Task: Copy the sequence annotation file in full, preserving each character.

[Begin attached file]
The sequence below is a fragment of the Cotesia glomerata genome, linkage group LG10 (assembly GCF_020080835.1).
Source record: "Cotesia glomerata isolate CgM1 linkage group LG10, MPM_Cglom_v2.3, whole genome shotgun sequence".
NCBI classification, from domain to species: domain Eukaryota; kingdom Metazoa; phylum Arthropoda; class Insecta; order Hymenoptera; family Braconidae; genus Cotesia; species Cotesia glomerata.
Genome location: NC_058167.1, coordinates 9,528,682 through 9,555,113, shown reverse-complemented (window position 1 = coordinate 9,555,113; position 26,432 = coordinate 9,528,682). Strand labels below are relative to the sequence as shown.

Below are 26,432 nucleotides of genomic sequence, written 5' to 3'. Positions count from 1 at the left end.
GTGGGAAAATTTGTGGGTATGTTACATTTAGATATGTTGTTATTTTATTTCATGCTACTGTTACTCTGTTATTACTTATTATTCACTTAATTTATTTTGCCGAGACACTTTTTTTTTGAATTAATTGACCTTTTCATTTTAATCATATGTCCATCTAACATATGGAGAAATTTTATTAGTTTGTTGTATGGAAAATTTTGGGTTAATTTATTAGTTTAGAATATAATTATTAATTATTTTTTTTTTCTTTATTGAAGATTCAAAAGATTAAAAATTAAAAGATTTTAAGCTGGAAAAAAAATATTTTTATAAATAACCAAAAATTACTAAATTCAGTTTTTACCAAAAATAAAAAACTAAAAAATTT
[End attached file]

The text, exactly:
The sequence below is a fragment of the Cotesia glomerata genome, linkage group LG10 (assembly GCF_020080835.1).
Source record: "Cotesia glomerata isolate CgM1 linkage group LG10, MPM_Cglom_v2.3, whole genome shotgun sequence".
NCBI classification, from domain to species: domain Eukaryota; kingdom Metazoa; phylum Arthropoda; class Insecta; order Hymenoptera; family Braconidae; genus Cotesia; species Cotesia glomerata.
Genome location: NC_058167.1, coordinates 9,528,682 through 9,555,113, shown reverse-complemented (window position 1 = coordinate 9,555,113; position 26,432 = coordinate 9,528,682). Strand labels below are relative to the sequence as shown.

Below are 26,432 nucleotides of genomic sequence, written 5' to 3'. Positions count from 1 at the left end.
GTGGGAAAATTTGTGGGTATGTTACATTTAGATATGTTGTTATTTTATTTCATGCTACTGTTACTCTGTTATTACTTATTATTCACTTAATTTATTTTGCCGAGACACTTTTTTTTTGAATTAATTGACCTTTTCATTTTAATCATATGTCCATCTAACATATGGAGAAATTTTATTAGTTTGTTGTATGGAAAATTTTGGGTTAATTTATTAGTTTAGAATATAATTATTAATTATTTTTTTTTTCTTTATTGAAGATTCAAAAGATTAAAAATTAAAAGATTTTAAGCTGGAAAAAAAATATTTTTATAAATAACCAAAAATTACTAAATTCAGTTTTTACCAAAAATAAAAAACTAAAAAATTT